Baku, May 2 – Taufik Ibragimov, a leading Moscow specialist on Islam and head of the Russian Society of Islamicists, has called on the Russian government to promote the rapprochement of Christians and Muslims within the Russian Federation and internationally as well.
In an interview carried by Interfax-Religion this week, Ibragimov, who is a senior scholar at the Institute of Oriental Studies at the Russian Academy of Sciences, urged the Russian government to help Russia’s Muslims recover their distinguished theological past and to involve them in identifying extremist literature (www.interfax-religion.ru/?act=interview&div=181).
And by so doing, he continued, Moscow will position itself and the Russian Orthodox Church to assume the leading in promoting Christian-Muslim understanding in the Arab world where most of the Christian communities are part of the Eastern Orthodox rather than Latin Catholic tradition.
“Prior to the October revolution,” Ibragimov pointed out, Muslim thought in Russia was perhaps the “most advanced” in the world, but unfortunately, “this tradition was lost.” Now it needs to be restored, and the Russian authorities need to help its burgeoning Islamic community do just that.
Many of the classic texts of Russian Islam need to be translated into Russian not only because many Muslims there do not know Tatar but also because even the Tatars cannot always read their language when it is written, as it was in the nineteenth century, in a Persido-Arabic script.
Muslim activists in Tatarstan have begun this process, launching a “Library of Tatar Theological Thought.” But they plan only 15 volumes and are issuing them in “small print runs” of 1,000 copies each. That does not begin to make accessible the rich heritage of pre-1917 Tatar thought. The Russian government should provide funds to expand this effort.
Recently, Ibragimov continued, the Council of Muftis of Russia (SMAR) came up with a list of 30 works that should be translated as part of the “Golden Library of Islam” But, he said, “what kind of Muslim culture in Russia can one took about if the basic works of Islam are not [even] represented in the Russian language.”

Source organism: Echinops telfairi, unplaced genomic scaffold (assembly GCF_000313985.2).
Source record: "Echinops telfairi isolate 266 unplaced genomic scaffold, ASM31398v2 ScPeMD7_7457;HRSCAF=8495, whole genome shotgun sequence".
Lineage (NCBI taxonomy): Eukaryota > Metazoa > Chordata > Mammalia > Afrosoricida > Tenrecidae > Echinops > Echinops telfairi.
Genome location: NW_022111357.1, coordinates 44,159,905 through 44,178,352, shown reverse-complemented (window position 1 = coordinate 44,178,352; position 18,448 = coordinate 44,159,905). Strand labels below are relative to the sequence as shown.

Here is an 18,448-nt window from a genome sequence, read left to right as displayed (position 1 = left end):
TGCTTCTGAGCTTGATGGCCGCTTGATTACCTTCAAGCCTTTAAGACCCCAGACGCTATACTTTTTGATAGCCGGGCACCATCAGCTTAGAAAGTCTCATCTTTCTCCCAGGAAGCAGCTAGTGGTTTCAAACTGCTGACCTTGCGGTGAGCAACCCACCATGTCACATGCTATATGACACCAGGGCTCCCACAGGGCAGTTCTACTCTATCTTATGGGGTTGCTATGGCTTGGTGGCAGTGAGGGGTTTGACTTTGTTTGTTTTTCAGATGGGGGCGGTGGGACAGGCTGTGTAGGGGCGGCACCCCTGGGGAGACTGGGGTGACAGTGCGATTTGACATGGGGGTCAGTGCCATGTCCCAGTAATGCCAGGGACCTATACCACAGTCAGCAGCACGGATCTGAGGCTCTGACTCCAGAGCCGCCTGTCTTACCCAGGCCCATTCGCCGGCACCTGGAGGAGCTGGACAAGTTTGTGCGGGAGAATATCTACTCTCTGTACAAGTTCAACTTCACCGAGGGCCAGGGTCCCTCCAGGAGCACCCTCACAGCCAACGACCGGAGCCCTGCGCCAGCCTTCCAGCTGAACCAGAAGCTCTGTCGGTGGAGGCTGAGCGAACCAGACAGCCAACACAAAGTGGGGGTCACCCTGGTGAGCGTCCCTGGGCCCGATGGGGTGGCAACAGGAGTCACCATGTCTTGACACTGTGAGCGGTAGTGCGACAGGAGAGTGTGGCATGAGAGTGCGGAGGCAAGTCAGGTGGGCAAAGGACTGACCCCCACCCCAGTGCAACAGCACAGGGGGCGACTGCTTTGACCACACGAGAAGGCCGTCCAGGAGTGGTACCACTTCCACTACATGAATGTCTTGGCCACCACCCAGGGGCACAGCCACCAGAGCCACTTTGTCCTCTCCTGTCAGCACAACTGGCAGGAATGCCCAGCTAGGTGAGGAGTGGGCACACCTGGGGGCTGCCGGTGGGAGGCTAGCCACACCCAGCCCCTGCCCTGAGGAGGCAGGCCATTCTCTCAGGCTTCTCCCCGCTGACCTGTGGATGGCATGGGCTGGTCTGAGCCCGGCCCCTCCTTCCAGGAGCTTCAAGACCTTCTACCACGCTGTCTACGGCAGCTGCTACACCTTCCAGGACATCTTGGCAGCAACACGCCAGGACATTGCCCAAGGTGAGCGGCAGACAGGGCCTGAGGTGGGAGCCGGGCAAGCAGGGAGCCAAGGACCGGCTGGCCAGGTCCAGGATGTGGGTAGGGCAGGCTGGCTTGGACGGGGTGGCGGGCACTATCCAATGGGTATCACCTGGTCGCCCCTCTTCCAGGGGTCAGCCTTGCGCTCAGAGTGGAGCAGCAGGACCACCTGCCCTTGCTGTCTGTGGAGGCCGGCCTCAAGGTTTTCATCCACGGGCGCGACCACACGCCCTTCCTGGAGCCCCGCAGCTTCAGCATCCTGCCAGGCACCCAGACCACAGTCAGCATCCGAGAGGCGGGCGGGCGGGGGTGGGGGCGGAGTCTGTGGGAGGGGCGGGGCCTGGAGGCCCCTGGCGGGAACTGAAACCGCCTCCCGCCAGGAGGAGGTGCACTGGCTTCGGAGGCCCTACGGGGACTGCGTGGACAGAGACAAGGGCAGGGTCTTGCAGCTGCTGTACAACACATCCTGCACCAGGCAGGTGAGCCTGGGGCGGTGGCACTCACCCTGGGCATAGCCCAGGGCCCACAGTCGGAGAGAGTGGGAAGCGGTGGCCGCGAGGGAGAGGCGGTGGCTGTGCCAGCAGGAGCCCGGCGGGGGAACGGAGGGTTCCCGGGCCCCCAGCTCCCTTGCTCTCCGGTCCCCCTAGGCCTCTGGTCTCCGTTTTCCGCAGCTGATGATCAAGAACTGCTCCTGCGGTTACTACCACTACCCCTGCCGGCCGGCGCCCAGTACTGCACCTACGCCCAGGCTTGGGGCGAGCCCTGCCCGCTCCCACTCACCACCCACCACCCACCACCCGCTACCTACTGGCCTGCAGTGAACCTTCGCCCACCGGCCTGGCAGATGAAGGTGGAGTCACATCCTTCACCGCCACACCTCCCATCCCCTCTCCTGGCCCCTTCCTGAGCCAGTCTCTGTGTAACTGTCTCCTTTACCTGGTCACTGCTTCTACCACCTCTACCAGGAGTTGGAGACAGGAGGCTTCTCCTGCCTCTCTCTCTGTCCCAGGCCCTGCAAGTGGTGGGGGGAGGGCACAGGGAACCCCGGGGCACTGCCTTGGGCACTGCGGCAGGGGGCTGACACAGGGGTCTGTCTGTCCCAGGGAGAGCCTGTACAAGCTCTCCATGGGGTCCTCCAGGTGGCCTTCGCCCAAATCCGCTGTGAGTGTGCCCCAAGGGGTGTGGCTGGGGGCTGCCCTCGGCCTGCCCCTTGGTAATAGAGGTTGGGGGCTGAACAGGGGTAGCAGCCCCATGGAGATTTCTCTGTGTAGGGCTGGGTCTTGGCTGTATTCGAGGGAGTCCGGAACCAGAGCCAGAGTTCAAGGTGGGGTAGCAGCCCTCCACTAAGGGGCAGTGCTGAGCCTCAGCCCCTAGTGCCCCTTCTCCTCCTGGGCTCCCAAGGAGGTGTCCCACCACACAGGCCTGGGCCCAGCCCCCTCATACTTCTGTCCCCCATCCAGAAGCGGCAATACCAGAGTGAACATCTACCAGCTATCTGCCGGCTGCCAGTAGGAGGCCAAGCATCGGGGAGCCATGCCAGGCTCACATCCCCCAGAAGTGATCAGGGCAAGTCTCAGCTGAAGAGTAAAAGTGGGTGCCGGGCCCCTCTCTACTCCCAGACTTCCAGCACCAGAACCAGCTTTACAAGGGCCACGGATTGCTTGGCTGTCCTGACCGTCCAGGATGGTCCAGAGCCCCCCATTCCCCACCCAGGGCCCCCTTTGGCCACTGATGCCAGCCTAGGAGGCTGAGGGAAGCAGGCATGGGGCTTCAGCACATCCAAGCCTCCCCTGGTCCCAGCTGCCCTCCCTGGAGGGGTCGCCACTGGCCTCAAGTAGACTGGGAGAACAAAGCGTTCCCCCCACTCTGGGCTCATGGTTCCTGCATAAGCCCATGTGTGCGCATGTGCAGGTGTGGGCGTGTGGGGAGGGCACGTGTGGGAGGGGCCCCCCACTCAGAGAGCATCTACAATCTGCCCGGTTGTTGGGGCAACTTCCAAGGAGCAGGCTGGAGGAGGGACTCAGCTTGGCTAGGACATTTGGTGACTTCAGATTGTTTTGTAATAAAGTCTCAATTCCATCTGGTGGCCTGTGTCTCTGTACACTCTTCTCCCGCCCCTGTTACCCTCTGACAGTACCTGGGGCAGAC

Indeed, because such works are not available, some Muslims in the Russian Federation often read works that are, even though they do not know enough about their faith to be able in every case to distinguish between what is genuinely part of the Islamic tradition and what is a politicized addition.
Because of that, the Moscow Islamicist said, the Russian government not unreasonably has begun to ban some of these latter works, but it has gone about it in a clumsy and even counterproductive way. On the one hand, it has not identified the most extreme works but only those prosecutors and other officials happen to notice.
And on the other, genuine experts about Islam, including Muslim theologians, have not been involved in this process, something they in many cases are willing to be – he cites the position of Ravil Gainutdin, the head of the Union of Muftis of Russia (SMR) on this point – and whose participation would lend authority to the decisions.
Turning to the issue of Christian-Muslim rapprochement abroad, Ibragimov acknowledged that the Catholic Church since Vatican II had been “a pioneer” in this and that it would not be possible for the Russian Orthodox Church to conduct itself in the same way that Rome has.
But that does not mean that Moscow and the Patriarchate cannot play a much larger role than they have up to now, the Moscow scholar said. Both can point to the “unique” tradition of peaceful coexistence between Christianity and Islam in Russia throughout most of its history, a reality many in both the church and state have failed to mention.
And both the Russian government and the Russian church can exploit the fact that “today, Christians in Arab countries are mostly Orthodox” because, as everyone should remember, “Orthodoxy and Christianity more generally came from those lands where at the present time Muslims live.”
Consequently, Ibragimov concluded, “geographical, religious and geo-political factors are [currently] creating favorable conditions for the Orthodox Church to be in the avant-garde of Christians who are conducting dialogue with the Islamic world,” especially if Moscow ensures that Muslims within Russia are able to recover a “solid” theological foundation.